Cycling above the Clouds

Riding the Andes by Bicycle

Changing horizons

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Following days of peering through rain clouds to catch glimpses of greyish lakes and the tips of volcanoes, these next three days of riding would reward me for my patience. Finally I saw clear blue skies and superb views across emerald and sapphire lakes, with volcanoes apparently levitating in the sky above the low-lying mist beneath.

Volcano Osorno suspended in the sky

I rode out of Futrono early in the morning and skirted the lake for 30km. The morning mist was still clinging on to the far edge of Lago Ranco, and I could see the Andes mountains and border to Argentina over on the other side. With very little traffic on the quiet lakeside road, there was a mystic other-worldly feel about it.

Skirting Lago Rancho as the day begins and the mist rises

The Andes mountains appeared layered in 3D across the opposite side of the lake.

I started to see the first evidence of high-end architect-designed cabins lining the road. This was clearly also a place where the rich and wealthy of Chile come to enjoy the scenery, fish in the famous lakes and rivers, and relax.

The Chileans are generally quite melodramatic with their road signs. The Argentinians settle with a sign of a lady cow, but the Chileans can’t resist suggesting that there will be bulls in the road. I’m never overly ecstatic to see one of these signs!

The lake it so large it appears to bend slightly at the edges.

A penny for my thoughts

I pootled around the lake, and then took another ‘zig’ towards a town called Rio Bueno. The countryside and dairy farms passed by in flashes, and I just pedalled my way along. I’m never quite sure what I think about when I’m on the bike all day. Many people listen to podcasts and music. I’ve done that in the past, primarily if it I was doing a particularly tough climb or if I felt slightly anxious about something, but it’s a long time now since I’ve felt the need to distract myself whilst riding.

I guess my thoughts have probably slowed down and filtered themselves into a certain kind of order by now, so the world just sits nicely with me. At some stage I’ll probably think about where my next meal is going to come from, and where I might sleep that night. I like contemplating the lives of the people I pass by the side of the road, and wonder what their day is like and where they live. I enjoy thinking about what the future may bring, and I always feel a sense of warmth thinking about friends and family. I know it’s a good day if I say hello to the animals I pass in the fields (cows and guanacos especially make me chuckle because they’re so confused and curious about bicycles) and have a little spontaneous burst of a ‘tra la la’ sing song to myself at some point.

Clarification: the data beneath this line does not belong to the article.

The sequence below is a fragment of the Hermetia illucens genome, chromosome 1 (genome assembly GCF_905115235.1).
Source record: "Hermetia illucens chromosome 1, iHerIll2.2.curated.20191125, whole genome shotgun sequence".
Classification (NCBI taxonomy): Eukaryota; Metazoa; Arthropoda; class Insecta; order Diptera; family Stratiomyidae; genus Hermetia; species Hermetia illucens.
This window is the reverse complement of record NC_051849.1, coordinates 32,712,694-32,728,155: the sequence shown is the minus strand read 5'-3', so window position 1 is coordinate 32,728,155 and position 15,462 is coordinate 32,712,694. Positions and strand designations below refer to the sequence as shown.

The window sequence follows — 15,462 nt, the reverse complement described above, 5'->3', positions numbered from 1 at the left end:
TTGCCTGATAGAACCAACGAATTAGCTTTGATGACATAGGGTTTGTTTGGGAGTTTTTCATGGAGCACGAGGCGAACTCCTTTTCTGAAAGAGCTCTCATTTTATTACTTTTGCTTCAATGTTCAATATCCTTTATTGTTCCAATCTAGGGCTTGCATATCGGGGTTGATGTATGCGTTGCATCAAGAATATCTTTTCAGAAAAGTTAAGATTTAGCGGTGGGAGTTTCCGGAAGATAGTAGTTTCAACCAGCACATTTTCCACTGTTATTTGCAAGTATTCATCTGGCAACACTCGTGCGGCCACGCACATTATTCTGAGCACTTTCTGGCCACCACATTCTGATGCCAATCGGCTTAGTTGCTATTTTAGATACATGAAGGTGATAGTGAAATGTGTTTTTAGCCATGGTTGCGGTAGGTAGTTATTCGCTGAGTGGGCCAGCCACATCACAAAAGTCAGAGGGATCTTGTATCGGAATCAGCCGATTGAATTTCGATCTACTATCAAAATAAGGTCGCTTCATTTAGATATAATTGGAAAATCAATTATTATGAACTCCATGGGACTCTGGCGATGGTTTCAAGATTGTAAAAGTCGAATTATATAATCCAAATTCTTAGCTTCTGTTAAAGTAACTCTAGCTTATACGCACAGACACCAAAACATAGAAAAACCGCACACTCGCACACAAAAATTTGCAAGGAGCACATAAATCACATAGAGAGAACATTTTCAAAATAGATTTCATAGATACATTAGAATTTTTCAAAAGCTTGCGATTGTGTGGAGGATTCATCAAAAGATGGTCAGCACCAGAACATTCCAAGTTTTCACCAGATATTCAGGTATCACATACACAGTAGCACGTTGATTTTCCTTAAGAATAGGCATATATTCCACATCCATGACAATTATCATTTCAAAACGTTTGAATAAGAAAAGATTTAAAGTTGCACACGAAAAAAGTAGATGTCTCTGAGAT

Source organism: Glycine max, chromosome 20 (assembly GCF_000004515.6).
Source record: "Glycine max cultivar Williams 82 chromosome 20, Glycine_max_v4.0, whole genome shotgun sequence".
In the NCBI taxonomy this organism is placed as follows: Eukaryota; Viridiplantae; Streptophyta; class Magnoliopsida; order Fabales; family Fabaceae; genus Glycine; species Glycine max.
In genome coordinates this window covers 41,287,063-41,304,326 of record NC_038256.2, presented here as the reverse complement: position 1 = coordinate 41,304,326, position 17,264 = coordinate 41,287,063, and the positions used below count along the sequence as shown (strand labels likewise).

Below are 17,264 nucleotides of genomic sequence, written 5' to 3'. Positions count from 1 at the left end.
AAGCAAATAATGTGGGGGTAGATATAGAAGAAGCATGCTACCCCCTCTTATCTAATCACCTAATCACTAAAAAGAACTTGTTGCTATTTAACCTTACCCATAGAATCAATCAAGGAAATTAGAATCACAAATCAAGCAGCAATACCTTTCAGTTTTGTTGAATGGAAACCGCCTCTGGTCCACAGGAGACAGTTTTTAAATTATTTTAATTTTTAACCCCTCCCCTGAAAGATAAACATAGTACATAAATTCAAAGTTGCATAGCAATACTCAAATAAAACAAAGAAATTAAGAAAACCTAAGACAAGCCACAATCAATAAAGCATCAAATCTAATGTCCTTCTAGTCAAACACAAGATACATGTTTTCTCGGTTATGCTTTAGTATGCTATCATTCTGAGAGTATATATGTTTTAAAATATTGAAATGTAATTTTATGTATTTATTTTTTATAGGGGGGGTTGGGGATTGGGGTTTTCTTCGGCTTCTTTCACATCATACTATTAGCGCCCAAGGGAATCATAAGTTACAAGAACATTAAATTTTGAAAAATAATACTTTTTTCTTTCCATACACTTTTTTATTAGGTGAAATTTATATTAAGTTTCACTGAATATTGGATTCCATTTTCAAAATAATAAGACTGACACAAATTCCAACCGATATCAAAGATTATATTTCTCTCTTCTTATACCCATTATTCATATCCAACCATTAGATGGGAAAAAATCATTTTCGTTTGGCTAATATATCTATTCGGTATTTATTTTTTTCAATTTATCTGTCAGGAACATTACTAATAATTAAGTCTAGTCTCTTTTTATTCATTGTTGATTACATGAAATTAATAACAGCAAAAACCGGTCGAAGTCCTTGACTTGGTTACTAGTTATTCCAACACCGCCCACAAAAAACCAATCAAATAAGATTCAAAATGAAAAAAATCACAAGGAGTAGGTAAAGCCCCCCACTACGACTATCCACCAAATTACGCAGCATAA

When I first started this ride I often used to do maths in my head, calculating speeds and gradients and distances, wondering what time I’d arrive at my destination. Now I have a lot more security and intuition about what’s achievable in a day so just keep pedalling till I get there. The same applies for hills – I used to watch my gps to see how far I’d climbed and what I had left to go. Now I just know that you just keep pedalling until you get to the top. The top is the top and it isn’t going to move, so just keep going until you get there.

Her Royal Highness, Queen Elizabeth

From Rio Bueno (a really odd town, which had clearly seen better days and now had a bunch of dilapidated old hotels, boarded up and letting the rain in) I ‘zagged’ slightly via a back road to avoid the Ruta 5, via a small town called Trafun, then made another small ‘zig’ back towards the town of Osorno. The back road was lovely, riding through more farm land not all that different to the landscapes at home in the Peak District.

I arrived at my Airbnb homeshare in Osorno. Guide books are pretty rude about this city, and indeed I didn’t take any time to explore it, but my hosts were superb. Alejandra, the mum in the house ran the Airbnb side of things and her two sons lived at home whilst they studied at school and college. We cooked dinner together and shared pasta sauces (hers had spinach, and I couldn’t remember the last time I’d eaten that!) and ate together ‘en famille’. She was fascinated by our royal family and horrified to learn of my general indifference (although I do always have this thought when I go abroad that perhaps the Queen might pop her clogs whilst I’m away, and it would be extremely weird to see all of that unfold from foreign shores.). At least it made a change from being asked about Margaret Thatcher which is all that many of the South Americans I’ve met so far seem to know of the UK (not entirely surprising given her involvement in putting the dictator Pinochet into power in Chile, and then the Falklands war with Argentina), more’s the pity!

In the morning Alejandra fed me with a superb breakfast on english styled crockery. It was one of the best breakfasts I’d had so far, with scrambled eggs, fresh fruit and CAKE!!

I gobbled up my breakfast before heading out of the door to ride the final few days before meeting up with Los Padres Brindley!

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